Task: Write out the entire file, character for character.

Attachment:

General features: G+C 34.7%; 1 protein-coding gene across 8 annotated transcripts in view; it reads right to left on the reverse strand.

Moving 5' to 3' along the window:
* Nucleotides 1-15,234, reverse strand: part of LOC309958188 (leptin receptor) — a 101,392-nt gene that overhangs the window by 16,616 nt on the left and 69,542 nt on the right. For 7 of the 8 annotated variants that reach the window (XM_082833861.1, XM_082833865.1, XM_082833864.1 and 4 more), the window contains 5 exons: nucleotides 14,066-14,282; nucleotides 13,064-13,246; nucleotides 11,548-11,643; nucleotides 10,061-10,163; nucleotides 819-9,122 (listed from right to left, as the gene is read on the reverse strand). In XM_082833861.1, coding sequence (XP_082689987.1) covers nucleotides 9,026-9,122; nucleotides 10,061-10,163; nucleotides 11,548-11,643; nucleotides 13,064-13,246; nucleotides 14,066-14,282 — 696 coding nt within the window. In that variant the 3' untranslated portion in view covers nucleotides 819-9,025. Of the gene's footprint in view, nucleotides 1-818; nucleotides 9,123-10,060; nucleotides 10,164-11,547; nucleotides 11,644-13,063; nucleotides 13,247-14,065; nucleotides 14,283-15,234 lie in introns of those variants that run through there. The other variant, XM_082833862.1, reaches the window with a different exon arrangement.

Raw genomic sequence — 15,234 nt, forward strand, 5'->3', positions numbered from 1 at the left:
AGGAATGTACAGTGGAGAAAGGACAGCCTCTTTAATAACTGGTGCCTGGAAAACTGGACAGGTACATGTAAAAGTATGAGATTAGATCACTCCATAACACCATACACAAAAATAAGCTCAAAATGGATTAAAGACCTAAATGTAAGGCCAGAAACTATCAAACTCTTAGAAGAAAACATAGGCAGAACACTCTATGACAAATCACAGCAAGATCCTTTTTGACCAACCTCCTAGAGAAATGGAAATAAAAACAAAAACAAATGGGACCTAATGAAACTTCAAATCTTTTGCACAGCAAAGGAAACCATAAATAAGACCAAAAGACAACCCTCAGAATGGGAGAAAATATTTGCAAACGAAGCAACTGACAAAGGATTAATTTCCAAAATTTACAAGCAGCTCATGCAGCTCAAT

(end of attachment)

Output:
General features: G+C 34.7%; 1 protein-coding gene across 8 annotated transcripts in view; it reads right to left on the reverse strand.

Moving 5' to 3' along the window:
* Nucleotides 1-15,234, reverse strand: part of LOC309958188 (leptin receptor) — a 101,392-nt gene that overhangs the window by 16,616 nt on the left and 69,542 nt on the right. For 7 of the 8 annotated variants that reach the window (XM_082833861.1, XM_082833865.1, XM_082833864.1 and 4 more), the window contains 5 exons: nucleotides 14,066-14,282; nucleotides 13,064-13,246; nucleotides 11,548-11,643; nucleotides 10,061-10,163; nucleotides 819-9,122 (listed from right to left, as the gene is read on the reverse strand). In XM_082833861.1, coding sequence (XP_082689987.1) covers nucleotides 9,026-9,122; nucleotides 10,061-10,163; nucleotides 11,548-11,643; nucleotides 13,064-13,246; nucleotides 14,066-14,282 — 696 coding nt within the window. In that variant the 3' untranslated portion in view covers nucleotides 819-9,025. Of the gene's footprint in view, nucleotides 1-818; nucleotides 9,123-10,060; nucleotides 10,164-11,547; nucleotides 11,644-13,063; nucleotides 13,247-14,065; nucleotides 14,283-15,234 lie in introns of those variants that run through there. The other variant, XM_082833862.1, reaches the window with a different exon arrangement.

Raw genomic sequence — 15,234 nt, forward strand, 5'->3', positions numbered from 1 at the left:
AGGAATGTACAGTGGAGAAAGGACAGCCTCTTTAATAACTGGTGCCTGGAAAACTGGACAGGTACATGTAAAAGTATGAGATTAGATCACTCCATAACACCATACACAAAAATAAGCTCAAAATGGATTAAAGACCTAAATGTAAGGCCAGAAACTATCAAACTCTTAGAAGAAAACATAGGCAGAACACTCTATGACAAATCACAGCAAGATCCTTTTTGACCAACCTCCTAGAGAAATGGAAATAAAAACAAAAACAAATGGGACCTAATGAAACTTCAAATCTTTTGCACAGCAAAGGAAACCATAAATAAGACCAAAAGACAACCCTCAGAATGGGAGAAAATATTTGCAAACGAAGCAACTGACAAAGGATTAATTTCCAAAATTTACAAGCAGCTCATGCAGCTCAAT